Six months after 9/11, Bush said the following:
So I don’t know where he is. You know, I just don’t spend that much time on him, Kelly, to be honest with you.
That was said on March 13, 2002. One year and one week later, the War in Iraq was started, and the American public was given a new figurehead to spew vitriol at: Saddam Hussein. And now that we’re nearing the five-year anniversary of the Iraq War, the Bush administration is preparing to give us another figurehead to dislike: Mahmoud Ahmadinejad, the President of Iran.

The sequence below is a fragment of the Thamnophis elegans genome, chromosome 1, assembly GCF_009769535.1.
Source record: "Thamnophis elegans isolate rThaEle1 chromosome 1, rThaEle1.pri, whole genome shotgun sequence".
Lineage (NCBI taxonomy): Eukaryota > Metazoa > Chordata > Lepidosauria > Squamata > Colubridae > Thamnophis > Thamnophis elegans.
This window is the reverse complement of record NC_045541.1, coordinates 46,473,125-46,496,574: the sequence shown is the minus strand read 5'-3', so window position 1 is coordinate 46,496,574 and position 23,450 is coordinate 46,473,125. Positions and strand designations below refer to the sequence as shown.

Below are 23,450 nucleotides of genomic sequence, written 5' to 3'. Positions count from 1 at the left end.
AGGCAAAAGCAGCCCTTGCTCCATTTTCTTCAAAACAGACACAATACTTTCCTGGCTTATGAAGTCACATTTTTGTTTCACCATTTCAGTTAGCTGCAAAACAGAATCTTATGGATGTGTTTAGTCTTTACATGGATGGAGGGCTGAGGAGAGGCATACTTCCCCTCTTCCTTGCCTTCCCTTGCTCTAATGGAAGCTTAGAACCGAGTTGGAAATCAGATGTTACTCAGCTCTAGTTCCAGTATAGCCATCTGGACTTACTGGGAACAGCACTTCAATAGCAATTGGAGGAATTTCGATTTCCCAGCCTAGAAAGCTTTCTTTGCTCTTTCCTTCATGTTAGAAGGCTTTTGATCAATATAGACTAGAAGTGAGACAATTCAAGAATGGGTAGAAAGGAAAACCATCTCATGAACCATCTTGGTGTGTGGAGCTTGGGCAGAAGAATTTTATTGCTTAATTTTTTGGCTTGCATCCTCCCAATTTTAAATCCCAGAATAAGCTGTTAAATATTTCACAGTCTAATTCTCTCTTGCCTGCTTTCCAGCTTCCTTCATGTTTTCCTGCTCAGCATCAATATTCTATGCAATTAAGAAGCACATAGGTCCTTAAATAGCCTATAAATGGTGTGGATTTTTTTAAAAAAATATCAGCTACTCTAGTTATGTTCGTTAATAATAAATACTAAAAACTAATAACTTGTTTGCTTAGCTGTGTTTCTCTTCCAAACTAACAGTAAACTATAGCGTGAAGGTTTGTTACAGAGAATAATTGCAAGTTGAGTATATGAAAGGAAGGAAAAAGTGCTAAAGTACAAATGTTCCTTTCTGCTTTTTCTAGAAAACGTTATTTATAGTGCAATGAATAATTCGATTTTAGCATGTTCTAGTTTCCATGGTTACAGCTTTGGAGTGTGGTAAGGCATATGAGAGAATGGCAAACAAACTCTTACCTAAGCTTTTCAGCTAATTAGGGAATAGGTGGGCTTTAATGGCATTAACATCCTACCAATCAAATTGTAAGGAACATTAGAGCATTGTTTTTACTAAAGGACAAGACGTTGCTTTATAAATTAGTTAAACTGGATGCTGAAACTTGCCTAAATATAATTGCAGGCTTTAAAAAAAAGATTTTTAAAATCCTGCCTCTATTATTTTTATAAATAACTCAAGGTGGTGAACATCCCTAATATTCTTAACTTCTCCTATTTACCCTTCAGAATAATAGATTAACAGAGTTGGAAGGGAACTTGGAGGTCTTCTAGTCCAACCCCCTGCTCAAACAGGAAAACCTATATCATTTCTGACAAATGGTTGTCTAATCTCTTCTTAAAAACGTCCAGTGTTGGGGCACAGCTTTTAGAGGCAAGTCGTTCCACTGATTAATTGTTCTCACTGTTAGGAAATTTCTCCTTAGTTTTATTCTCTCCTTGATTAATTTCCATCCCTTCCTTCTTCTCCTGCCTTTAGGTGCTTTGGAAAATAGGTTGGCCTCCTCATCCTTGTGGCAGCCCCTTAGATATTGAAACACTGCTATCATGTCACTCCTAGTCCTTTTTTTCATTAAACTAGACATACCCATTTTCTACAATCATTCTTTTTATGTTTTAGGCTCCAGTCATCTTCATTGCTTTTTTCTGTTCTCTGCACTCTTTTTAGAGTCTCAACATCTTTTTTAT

This is how the steroid issue will go both in sports and in the United States as a whole. The sports world’s Osama bin Laden was Barry Bonds, its Saddam Hussein is Roger Clemens, and we’ll have to wait and see who will fill the role of Ahmadinejad. One thing is for sure: the American public will continue to do its part by being willfully ignorant, excessively suggestive, and unconcerned with anything other than how their favorite teams are doing and which celebrities are sleeping together.
Just listen to President Bush (why is he commenting on the steroid issue as it pertains to baseball, again?):
“The players and the owners must take the Mitchell Report seriously,” Bush said. “I’m confident they will.”